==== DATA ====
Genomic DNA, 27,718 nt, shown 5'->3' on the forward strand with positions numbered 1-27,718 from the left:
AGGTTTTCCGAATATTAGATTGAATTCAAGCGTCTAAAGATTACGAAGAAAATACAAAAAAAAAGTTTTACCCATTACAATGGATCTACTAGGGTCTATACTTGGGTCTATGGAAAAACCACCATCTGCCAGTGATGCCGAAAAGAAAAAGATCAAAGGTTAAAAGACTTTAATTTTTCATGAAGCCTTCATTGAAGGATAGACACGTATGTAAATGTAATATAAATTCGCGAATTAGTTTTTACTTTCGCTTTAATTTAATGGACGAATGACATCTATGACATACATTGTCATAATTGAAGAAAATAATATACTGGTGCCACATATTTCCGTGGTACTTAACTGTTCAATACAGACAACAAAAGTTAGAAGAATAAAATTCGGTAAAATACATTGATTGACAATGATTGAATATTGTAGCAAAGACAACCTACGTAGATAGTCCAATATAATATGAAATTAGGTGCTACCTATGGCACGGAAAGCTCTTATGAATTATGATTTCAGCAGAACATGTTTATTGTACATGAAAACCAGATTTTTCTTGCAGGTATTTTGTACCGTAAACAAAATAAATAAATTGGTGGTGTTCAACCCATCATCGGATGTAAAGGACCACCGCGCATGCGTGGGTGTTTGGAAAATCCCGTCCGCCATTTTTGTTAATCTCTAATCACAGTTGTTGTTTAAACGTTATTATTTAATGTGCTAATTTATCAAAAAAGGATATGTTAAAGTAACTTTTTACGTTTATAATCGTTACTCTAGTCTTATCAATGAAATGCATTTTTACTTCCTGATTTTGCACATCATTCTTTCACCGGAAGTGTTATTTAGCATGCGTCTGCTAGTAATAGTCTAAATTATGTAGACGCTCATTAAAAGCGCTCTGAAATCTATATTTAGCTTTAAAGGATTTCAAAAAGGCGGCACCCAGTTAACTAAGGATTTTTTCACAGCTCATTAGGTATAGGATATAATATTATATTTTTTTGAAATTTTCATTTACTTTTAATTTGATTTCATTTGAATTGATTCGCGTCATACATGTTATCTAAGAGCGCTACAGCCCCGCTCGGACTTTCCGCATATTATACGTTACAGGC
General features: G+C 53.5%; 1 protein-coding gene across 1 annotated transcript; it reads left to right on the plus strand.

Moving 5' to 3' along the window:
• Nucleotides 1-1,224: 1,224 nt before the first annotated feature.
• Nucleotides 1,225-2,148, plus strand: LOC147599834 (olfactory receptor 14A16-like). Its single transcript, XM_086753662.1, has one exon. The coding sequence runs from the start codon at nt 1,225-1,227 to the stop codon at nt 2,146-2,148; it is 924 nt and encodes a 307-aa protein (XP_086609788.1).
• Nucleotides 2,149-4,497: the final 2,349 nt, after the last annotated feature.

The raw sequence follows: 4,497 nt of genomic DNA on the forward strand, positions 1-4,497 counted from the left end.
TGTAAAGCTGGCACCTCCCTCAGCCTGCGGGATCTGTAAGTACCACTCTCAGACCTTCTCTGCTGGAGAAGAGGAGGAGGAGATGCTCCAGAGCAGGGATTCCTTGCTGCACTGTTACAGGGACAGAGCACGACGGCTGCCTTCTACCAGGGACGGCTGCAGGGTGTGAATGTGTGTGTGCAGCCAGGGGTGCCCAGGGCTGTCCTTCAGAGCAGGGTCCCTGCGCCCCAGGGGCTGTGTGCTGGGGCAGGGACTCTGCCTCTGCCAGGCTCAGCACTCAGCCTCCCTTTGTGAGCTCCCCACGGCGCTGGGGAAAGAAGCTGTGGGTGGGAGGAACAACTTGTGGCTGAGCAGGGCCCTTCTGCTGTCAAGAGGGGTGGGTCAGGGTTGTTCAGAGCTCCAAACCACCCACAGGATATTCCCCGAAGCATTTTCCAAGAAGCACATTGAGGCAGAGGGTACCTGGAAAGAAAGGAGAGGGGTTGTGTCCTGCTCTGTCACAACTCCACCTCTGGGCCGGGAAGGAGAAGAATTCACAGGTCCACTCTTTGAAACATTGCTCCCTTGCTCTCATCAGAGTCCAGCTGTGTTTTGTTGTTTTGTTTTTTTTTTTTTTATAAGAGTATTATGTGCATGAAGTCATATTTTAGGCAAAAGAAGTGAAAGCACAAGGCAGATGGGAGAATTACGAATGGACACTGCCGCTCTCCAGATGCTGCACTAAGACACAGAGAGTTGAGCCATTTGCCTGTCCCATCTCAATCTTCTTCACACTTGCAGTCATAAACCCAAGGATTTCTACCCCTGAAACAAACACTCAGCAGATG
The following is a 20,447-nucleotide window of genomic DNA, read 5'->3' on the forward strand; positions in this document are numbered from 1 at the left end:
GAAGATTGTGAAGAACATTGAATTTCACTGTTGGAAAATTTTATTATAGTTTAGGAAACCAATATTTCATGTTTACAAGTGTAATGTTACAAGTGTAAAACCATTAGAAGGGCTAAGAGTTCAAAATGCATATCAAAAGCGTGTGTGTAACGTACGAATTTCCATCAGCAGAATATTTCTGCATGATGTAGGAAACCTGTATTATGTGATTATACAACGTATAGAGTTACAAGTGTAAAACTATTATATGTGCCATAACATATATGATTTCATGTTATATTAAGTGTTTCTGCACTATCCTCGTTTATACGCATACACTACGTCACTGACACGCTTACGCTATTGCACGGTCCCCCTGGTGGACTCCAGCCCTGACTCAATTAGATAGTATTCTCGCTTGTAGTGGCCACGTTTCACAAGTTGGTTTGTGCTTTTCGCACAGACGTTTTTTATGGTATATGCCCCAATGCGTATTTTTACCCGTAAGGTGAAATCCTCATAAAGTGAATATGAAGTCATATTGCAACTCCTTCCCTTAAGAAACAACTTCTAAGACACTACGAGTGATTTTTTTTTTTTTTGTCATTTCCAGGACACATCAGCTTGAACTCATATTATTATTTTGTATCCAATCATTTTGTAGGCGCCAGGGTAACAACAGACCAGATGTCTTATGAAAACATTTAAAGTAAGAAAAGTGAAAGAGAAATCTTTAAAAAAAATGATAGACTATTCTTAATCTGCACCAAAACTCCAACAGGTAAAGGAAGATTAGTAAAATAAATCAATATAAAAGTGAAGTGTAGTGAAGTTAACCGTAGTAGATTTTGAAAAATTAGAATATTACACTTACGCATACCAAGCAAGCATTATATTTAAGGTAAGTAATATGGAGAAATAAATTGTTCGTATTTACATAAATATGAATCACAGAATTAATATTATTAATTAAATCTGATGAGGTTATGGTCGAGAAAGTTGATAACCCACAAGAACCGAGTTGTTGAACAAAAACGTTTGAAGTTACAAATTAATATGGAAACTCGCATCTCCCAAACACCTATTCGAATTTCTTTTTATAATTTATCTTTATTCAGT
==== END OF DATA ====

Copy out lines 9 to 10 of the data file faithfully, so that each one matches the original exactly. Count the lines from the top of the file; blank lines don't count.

TGTAAAGCTGGCACCTCCCTCAGCCTGCGGGATCTGTAAGTACCACTCTCAGACCTTCTCTGCTGGAGAAGAGGAGGAGGAGATGCTCCAGAGCAGGGATTCCTTGCTGCACTGTTACAGGGACAGAGCACGACGGCTGCCTTCTACCAGGGACGGCTGCAGGGTGTGAATGTGTGTGTGCAGCCAGGGGTGCCCAGGGCTGTCCTTCAGAGCAGGGTCCCTGCGCCCCAGGGGCTGTGTGCTGGGGCAGGGACTCTGCCTCTGCCAGGCTCAGCACTCAGCCTCCCTTTGTGAGCTCCCCACGGCGCTGGGGAAAGAAGCTGTGGGTGGGAGGAACAACTTGTGGCTGAGCAGGGCCCTTCTGCTGTCAAGAGGGGTGGGTCAGGGTTGTTCAGAGCTCCAAACCACCCACAGGATATTCCCCGAAGCATTTTCCAAGAAGCACATTGAGGCAGAGGGTACCTGGAAAGAAAGGAGAGGGGTTGTGTCCTGCTCTGTCACAACTCCACCTCTGGGCCGGGAAGGAGAAGAATTCACAGGTCCACTCTTTGAAACATTGCTCCCTTGCTCTCATCAGAGTCCAGCTGTGTTTTGTTGTTTTGTTTTTTTTTTTTTTATAAGAGTATTATGTGCATGAAGTCATATTTTAGGCAAAAGAAGTGAAAGCACAAGGCAGATGGGAGAATTACGAATGGACACTGCCGCTCTCCAGATGCTGCACTAAGACACAGAGAGTTGAGCCATTTGCCTGTCCCATCTCAATCTTCTTCACACTTGCAGTCATAAACCCAAGGATTTCTACCCCTGAAACAAACACTCAGCAGATG
The following is a 20,447-nucleotide window of genomic DNA, read 5'->3' on the forward strand; positions in this document are numbered from 1 at the left end: